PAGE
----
There are five State Senate races outside of the Denver metro area.
Two of the districts, 10 and 12, both encompass parts of Colorado Springs, and the Republican incumbents, Ronnie J. May of District 10 and Andy McElhany of District 12 will face no Democratic opposition and will win re election.
District 4, the central Colorado front range, is an open seat. In the 2000 election the GOP took 59% of the vote. After redistricting more GOP areas were added to the district. However, don’t look for the Democratic candidate, Jim Miller, to go down without a fight. According to the Rocky Mountain News he has raised $24,400. Tom Wiens, the Republican has only raised $6,295. However, this race looks like a safe Republican seat.
District 8 makes up the north eastern corner of Colorado. In the 2000 election the GOP took 49% of the vote, with the Democrats trailing with 47%. After redistricting some of the more Democratic parts of the district were peeled off. Republican Jack Taylor is an incumbent and is looking to improve his margin of victory against Jay Fletcher (D). However Fletcher and the Democratic Party will not go quietly into the night, Fletcher has raised over twice as much as Taylor, $33,967 to $15,525 respectively. This race leans Republican, thanks mainly to the redistricting, which made Senate District 16 a safer district for the Democratic Senate Leader, who does not face election this year.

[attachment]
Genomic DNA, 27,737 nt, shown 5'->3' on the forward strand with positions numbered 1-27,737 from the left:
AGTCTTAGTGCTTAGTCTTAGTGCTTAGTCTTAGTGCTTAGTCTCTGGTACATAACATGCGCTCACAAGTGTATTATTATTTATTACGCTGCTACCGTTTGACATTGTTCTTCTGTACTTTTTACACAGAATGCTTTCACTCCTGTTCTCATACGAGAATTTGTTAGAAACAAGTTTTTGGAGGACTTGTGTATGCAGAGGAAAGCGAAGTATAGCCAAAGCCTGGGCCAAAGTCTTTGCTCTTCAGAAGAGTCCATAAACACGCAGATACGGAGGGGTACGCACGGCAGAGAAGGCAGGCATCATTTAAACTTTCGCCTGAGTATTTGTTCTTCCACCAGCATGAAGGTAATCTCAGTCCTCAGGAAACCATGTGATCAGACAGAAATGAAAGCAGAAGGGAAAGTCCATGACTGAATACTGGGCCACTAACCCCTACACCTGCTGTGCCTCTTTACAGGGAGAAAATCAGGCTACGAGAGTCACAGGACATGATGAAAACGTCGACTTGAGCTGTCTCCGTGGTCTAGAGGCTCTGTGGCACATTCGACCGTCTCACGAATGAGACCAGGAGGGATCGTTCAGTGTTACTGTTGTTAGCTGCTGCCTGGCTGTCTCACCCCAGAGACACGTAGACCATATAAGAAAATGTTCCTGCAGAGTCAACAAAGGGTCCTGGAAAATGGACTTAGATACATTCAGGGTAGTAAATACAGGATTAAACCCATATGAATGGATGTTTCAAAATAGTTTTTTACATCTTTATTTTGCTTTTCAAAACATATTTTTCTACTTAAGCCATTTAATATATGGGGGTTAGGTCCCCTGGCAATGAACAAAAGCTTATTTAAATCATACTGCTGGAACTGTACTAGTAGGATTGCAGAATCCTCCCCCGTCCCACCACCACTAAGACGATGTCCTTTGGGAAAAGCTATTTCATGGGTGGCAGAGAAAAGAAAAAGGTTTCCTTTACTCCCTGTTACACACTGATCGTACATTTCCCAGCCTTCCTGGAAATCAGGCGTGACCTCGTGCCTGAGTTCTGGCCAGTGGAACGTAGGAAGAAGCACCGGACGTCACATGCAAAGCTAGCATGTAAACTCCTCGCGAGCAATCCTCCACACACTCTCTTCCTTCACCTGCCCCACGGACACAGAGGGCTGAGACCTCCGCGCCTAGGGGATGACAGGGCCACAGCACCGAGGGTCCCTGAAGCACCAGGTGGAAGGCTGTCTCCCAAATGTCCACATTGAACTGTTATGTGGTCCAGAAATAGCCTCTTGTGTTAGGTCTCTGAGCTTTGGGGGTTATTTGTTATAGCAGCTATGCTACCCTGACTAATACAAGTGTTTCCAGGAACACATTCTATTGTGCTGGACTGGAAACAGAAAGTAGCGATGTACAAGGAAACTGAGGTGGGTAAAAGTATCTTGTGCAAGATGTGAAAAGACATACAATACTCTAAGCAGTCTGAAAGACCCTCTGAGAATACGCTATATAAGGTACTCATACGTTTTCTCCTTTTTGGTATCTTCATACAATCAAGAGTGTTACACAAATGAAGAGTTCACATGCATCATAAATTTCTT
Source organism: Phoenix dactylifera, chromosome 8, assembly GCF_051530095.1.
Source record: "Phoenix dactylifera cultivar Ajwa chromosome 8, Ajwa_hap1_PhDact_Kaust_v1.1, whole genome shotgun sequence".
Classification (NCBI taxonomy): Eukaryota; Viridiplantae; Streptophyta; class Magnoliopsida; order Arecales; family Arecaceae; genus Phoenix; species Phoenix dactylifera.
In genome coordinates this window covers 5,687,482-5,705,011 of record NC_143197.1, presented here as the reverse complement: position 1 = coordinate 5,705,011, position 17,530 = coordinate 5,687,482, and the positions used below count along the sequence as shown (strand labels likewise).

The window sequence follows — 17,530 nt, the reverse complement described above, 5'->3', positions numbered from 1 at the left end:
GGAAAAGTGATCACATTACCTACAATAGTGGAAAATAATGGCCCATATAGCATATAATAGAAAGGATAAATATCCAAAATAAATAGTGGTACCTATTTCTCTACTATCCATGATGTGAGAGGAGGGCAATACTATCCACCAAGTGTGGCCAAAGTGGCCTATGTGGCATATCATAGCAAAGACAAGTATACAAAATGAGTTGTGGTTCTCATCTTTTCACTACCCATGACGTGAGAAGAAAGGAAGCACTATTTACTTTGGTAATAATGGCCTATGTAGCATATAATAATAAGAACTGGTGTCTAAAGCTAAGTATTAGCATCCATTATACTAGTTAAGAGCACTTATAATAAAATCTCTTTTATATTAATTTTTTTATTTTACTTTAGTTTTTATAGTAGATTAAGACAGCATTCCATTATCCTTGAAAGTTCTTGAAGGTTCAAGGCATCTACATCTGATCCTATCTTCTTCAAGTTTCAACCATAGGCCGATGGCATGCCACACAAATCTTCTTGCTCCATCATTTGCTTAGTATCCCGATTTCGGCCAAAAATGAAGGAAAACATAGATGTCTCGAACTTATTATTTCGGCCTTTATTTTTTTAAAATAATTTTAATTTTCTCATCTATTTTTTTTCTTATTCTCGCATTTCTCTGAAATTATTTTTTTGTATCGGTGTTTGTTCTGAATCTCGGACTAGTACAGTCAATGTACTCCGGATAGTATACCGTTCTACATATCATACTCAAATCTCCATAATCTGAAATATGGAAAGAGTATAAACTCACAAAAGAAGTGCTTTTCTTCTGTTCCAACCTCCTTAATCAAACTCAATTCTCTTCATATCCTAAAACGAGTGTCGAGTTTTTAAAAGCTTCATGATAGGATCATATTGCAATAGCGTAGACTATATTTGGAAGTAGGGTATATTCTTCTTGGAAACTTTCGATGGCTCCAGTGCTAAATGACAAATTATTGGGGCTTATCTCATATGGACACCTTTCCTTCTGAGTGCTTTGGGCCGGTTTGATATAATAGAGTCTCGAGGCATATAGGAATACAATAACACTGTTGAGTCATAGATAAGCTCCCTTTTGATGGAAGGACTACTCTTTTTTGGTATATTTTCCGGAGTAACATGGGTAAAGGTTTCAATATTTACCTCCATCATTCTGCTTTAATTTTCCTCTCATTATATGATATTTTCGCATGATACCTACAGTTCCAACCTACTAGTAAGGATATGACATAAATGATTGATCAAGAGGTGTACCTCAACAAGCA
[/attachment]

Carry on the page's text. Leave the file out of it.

Lastly is Senate District 14, the truest tossup of the bunch. An open seat that is centered upon the city of Ft. Collins this race features the Republican mayor of Ft. Collins, Ray Martinez, against Bob Bacon. Bacon has amassed a $52,552 war chest which could make the difference in this close race. In 2000 The Democrats received 52% of the vote. The GOP got 45%. Redistricting makes this district larger, and more competitive.
In my opinion, Senate Districts 4, 10 and 12 are all safe GOP seats. SD 8 leans Republican and SD 14 is a very competitive tossup.
Ohwillek has done a great series on the races for the Colorado State Senate. For a look at who is running unopposed click here. For a look some of Ohwillek's early handicapping click here. We have some disagreements on what races are safe vs. leans, but only a few and he gives some great analysis.
Cross posted at Polstate.